The IFS’ party manifesto analysis presents the difference between what parties say policies will achieve, and hard reality of what will actually happen over the next five years. On borrowing, taxation and spending, each party’s manifesto strains under scrutiny.

At their manifesto launches, the Tories presented a compassionate front as Labour cast themselves as the new party of fiscal responsibility. However, the IFS shows two main parties are living up to their reputations: the Conservatives are aiming for an unprecedented cumulative cut of 32.8% to non-ring-fenced departmental budgets between 2010 and 2019; and the IFS has deduce that Labour will have to borrow around £26bn per year from 2017-18. It appears true colours show under the microscope.

Drilling down to specifics, the IFS’ analysis of each parties’ headline policies come in for strong analysis at the hands of the think tank’s analysts.

For example, the Tories’ plan to raise the personal tax allowance will mostly benefit higher earners, and the IFS says it is “hard to see the economic or social question to which [allowing parents to pass on property worth £1m tax free] is the right answer.” Also, the party’s pension tax relief reforms also raise questions such as why someone earning £150,000 will able to save £40,000 in a pension, while someone earning £210,000 will be able to save just £10,000.

Labour’s 50p tax rate is also brought to bear. Despite its cornerstone role in the party’s taxation strategy, the IFS predicts it will yield just £110m a year, or enough to fund the NHS for barely ten hours. Concerns are also raised that Labour’s compulsory jobs guarantee could actually put existing workers at risk.

With their spending and borrowing plans falling between these two parties, the Liberal Democrats are right in saying that they strike a balance between them. However, they are undermined by a dependence on revenues from “highly uncertain measures to reduce tax avoidance and evasion by 2017–18.” All the parties are hoping to raise significant sums from such measures, but none is more dependent on this revenue than the Liberal Democrats.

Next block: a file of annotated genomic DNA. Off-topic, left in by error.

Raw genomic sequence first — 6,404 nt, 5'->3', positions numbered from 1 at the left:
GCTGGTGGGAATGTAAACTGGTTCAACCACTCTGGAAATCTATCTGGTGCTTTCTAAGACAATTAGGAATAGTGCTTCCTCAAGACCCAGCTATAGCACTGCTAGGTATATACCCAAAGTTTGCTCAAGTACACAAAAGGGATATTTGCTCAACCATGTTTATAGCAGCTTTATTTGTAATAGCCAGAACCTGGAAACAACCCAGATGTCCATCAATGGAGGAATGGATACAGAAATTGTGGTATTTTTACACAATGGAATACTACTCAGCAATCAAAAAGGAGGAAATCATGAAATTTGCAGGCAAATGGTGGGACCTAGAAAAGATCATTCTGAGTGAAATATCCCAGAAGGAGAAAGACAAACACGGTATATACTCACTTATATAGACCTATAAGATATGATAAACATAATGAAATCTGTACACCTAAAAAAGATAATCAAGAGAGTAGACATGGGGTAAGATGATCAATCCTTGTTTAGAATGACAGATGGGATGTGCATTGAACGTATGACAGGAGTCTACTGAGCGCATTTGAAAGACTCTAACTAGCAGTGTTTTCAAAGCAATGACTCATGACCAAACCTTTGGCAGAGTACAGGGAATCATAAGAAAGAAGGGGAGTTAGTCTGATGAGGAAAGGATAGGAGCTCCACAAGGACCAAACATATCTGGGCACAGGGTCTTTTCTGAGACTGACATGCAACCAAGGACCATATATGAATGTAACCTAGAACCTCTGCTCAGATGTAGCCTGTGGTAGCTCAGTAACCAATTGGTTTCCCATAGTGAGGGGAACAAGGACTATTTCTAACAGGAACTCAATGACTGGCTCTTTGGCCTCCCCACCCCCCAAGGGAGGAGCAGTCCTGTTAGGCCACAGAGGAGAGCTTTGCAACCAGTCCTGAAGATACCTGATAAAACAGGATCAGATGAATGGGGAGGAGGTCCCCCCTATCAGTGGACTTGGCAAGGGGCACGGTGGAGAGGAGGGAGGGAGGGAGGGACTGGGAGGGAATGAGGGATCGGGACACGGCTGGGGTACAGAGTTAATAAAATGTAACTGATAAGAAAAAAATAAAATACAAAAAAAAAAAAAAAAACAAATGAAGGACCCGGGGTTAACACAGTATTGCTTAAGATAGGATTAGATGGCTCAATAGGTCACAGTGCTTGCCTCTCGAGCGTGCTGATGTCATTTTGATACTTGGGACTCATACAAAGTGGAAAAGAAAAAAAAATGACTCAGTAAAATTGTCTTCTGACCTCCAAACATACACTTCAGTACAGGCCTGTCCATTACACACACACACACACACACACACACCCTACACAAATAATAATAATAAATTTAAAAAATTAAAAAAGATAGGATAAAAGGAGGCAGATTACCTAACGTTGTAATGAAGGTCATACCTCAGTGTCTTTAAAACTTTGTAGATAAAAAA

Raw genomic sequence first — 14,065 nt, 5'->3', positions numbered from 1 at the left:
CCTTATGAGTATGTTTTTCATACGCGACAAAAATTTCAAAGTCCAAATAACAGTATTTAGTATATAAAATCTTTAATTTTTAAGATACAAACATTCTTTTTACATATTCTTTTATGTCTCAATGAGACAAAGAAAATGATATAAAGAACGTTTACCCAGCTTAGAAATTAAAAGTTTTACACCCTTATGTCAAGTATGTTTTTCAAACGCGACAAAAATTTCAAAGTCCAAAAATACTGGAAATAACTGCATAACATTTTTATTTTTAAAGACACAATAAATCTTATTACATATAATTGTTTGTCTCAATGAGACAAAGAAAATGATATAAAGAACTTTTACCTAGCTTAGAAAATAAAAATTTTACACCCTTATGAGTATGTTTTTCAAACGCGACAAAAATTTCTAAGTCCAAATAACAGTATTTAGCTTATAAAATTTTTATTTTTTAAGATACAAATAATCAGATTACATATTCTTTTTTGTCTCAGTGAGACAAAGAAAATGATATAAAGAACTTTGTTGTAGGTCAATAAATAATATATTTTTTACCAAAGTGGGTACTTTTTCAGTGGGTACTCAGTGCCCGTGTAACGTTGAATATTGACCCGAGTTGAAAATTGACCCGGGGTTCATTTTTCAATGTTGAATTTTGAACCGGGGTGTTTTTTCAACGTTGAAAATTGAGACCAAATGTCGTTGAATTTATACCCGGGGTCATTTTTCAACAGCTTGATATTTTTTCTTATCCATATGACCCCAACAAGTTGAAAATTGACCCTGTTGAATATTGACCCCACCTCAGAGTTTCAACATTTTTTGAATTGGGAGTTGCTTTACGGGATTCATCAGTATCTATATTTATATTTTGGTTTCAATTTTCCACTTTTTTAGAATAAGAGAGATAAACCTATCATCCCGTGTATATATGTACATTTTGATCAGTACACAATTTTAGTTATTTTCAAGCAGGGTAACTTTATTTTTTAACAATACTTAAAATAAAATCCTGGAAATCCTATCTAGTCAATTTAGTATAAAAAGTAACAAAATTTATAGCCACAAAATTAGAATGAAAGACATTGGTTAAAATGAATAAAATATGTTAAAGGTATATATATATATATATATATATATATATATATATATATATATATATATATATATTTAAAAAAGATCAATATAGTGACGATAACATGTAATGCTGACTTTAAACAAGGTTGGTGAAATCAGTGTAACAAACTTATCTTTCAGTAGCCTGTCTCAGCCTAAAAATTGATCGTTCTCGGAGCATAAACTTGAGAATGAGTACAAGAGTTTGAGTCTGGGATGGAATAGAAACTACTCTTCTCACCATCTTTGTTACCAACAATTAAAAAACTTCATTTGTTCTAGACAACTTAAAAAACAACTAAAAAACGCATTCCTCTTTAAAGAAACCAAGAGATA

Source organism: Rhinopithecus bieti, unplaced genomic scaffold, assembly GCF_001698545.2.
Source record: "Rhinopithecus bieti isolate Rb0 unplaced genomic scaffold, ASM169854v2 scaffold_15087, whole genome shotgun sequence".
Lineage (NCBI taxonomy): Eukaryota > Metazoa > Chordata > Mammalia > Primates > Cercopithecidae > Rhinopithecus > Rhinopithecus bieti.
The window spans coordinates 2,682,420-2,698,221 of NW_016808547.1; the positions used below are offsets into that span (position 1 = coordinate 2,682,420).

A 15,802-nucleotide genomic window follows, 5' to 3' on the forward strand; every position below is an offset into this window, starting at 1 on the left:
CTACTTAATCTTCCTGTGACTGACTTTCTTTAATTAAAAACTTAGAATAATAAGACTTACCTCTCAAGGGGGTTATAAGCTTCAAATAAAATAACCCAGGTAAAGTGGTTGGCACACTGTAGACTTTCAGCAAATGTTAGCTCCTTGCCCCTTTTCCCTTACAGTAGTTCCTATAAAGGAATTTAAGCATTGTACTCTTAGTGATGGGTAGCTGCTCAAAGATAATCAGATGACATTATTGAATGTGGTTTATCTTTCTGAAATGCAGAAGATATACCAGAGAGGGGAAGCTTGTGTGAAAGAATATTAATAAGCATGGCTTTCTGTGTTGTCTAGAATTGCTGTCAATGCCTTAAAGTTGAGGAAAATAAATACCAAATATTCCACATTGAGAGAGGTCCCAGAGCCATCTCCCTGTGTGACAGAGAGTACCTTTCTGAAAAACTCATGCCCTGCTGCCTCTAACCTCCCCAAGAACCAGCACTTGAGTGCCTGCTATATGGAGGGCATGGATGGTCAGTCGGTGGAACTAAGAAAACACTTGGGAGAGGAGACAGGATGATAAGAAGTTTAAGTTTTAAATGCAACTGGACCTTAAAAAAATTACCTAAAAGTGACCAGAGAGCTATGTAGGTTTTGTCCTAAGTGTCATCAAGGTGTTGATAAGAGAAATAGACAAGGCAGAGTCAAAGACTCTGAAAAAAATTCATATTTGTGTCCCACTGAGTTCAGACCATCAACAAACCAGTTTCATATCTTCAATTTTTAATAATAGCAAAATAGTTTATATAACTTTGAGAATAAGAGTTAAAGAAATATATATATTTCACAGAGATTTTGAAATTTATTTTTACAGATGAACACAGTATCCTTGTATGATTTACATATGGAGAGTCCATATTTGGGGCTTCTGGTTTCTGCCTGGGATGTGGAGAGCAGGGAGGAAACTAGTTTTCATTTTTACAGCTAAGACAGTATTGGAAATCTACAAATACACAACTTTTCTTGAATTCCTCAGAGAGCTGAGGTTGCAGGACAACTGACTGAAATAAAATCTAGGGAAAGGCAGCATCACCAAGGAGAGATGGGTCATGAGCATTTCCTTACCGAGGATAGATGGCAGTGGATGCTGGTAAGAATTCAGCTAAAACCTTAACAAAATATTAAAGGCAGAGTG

It appears that none of the parties has learnt from the Swiss Tax deal of this parliament, which only managed to raise a quarter of its expected revenue. Talking about cracking down on tax avoidance and evasion sounds great, but this is real money owned by real people, who will take action to keep it.

The IFS describes the parties’ stance on this matter well: “it is not helpful to the public debate to pretend that raising such sums is easy, certain or necessarily painless.” The main parties may find that the stronger they try to grasp this revenue, the quicker it slips through their fingers. This would be less concerning if this revenue wasn’t playing such a crucial role in all of their financial plans; the IFS sounds rather concerned when it informs us that this tax revenue has been “plucked from thin air to make their plans add up”.

The IFS also shines a light on the parties’ benefits spending plans, and notes that the Conservatives are yet to explain where £10bn of social security spending cuts will be found. Given this is almost 10% of the total current welfare budget, it may be difficult to garner voters’ support without telling them where such a large axe will fall.

Welfare spending is a difficult policy area for Labour as well, due to their reputation for big spending in this area. A policy that the party has held up to show their seriousness about limiting benefits is the capping of child benefit uprating at 1% in the current year and next year. However, this is already in place, and as the IFS states, “It is bizarre and indeed misleading to include a policy that has already been implemented by the government as a future manifesto commitment.”

Overall, as it stands, the Conservatives are either not telling voters where they will cut a huge amount of welfare spending (or they don’t know); Labour is being too vague about how much they will borrow, and the Liberal Democrats are already counting money that they don’t even know exists.

As a result, the IFS concludes, “the electorate is at best armed with only an incomplete picture of what they can expect from any of these four parties”. We may wonder if the parties themselves have an incomplete picture of how they will run the country, or are hiding measures and plans which they know voters would find unpalatable. From conversations with members of the parties, there also seems to be an “it will all work out” attitude which many voters could find disconcerting.

At the end of the day, the abstract millions and billions discussed in the manifestos are pounds and pennies that need to be earned by taxpayers. The parties should feel a much greater responsibility to tell us how much they plan to borrow, tax and spend over the next five years, and how much it’s going to cost us, the British people, in every sense of the word.